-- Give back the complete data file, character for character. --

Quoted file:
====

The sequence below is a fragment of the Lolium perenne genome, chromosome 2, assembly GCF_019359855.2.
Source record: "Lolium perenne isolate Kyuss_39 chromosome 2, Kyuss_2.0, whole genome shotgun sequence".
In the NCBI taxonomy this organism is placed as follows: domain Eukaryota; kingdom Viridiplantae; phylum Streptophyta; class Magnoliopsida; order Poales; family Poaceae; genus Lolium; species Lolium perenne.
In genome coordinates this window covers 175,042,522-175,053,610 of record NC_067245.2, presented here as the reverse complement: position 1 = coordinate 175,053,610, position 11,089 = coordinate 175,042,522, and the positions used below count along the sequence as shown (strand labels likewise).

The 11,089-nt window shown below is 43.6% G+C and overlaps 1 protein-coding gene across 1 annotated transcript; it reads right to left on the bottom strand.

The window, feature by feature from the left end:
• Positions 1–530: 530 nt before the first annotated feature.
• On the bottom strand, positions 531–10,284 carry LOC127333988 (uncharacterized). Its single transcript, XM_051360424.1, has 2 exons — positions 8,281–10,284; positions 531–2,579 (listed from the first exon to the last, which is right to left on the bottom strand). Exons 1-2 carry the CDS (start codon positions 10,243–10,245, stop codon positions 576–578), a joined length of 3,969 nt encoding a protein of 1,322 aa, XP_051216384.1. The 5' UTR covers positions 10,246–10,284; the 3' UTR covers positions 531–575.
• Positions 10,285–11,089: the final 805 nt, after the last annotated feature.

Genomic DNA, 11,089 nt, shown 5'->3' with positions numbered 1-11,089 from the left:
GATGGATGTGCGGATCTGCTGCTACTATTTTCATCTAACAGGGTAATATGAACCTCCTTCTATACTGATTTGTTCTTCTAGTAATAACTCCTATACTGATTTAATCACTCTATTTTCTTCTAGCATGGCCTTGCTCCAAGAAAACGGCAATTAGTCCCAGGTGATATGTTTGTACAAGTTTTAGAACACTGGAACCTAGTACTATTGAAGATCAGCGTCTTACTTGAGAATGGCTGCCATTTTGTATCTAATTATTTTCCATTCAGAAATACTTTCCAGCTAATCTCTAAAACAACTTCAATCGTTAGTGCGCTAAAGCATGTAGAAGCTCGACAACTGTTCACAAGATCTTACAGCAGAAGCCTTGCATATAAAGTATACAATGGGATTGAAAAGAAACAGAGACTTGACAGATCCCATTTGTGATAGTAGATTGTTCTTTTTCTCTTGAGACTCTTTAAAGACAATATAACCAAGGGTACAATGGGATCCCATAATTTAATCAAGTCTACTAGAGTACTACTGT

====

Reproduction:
The sequence below is a fragment of the Lolium perenne genome, chromosome 2, assembly GCF_019359855.2.
Source record: "Lolium perenne isolate Kyuss_39 chromosome 2, Kyuss_2.0, whole genome shotgun sequence".
In the NCBI taxonomy this organism is placed as follows: domain Eukaryota; kingdom Viridiplantae; phylum Streptophyta; class Magnoliopsida; order Poales; family Poaceae; genus Lolium; species Lolium perenne.
In genome coordinates this window covers 175,042,522-175,053,610 of record NC_067245.2, presented here as the reverse complement: position 1 = coordinate 175,053,610, position 11,089 = coordinate 175,042,522, and the positions used below count along the sequence as shown (strand labels likewise).

The 11,089-nt window shown below is 43.6% G+C and overlaps 1 protein-coding gene across 1 annotated transcript; it reads right to left on the bottom strand.

The window, feature by feature from the left end:
• Positions 1–530: 530 nt before the first annotated feature.
• On the bottom strand, positions 531–10,284 carry LOC127333988 (uncharacterized). Its single transcript, XM_051360424.1, has 2 exons — positions 8,281–10,284; positions 531–2,579 (listed from the first exon to the last, which is right to left on the bottom strand). Exons 1-2 carry the CDS (start codon positions 10,243–10,245, stop codon positions 576–578), a joined length of 3,969 nt encoding a protein of 1,322 aa, XP_051216384.1. The 5' UTR covers positions 10,246–10,284; the 3' UTR covers positions 531–575.
• Positions 10,285–11,089: the final 805 nt, after the last annotated feature.

Genomic DNA, 11,089 nt, shown 5'->3' with positions numbered 1-11,089 from the left:
GATGGATGTGCGGATCTGCTGCTACTATTTTCATCTAACAGGGTAATATGAACCTCCTTCTATACTGATTTGTTCTTCTAGTAATAACTCCTATACTGATTTAATCACTCTATTTTCTTCTAGCATGGCCTTGCTCCAAGAAAACGGCAATTAGTCCCAGGTGATATGTTTGTACAAGTTTTAGAACACTGGAACCTAGTACTATTGAAGATCAGCGTCTTACTTGAGAATGGCTGCCATTTTGTATCTAATTATTTTCCATTCAGAAATACTTTCCAGCTAATCTCTAAAACAACTTCAATCGTTAGTGCGCTAAAGCATGTAGAAGCTCGACAACTGTTCACAAGATCTTACAGCAGAAGCCTTGCATATAAAGTATACAATGGGATTGAAAAGAAACAGAGACTTGACAGATCCCATTTGTGATAGTAGATTGTTCTTTTTCTCTTGAGACTCTTTAAAGACAATATAACCAAGGGTACAATGGGATCCCATAATTTAATCAAGTCTACTAGAGTACTACTGT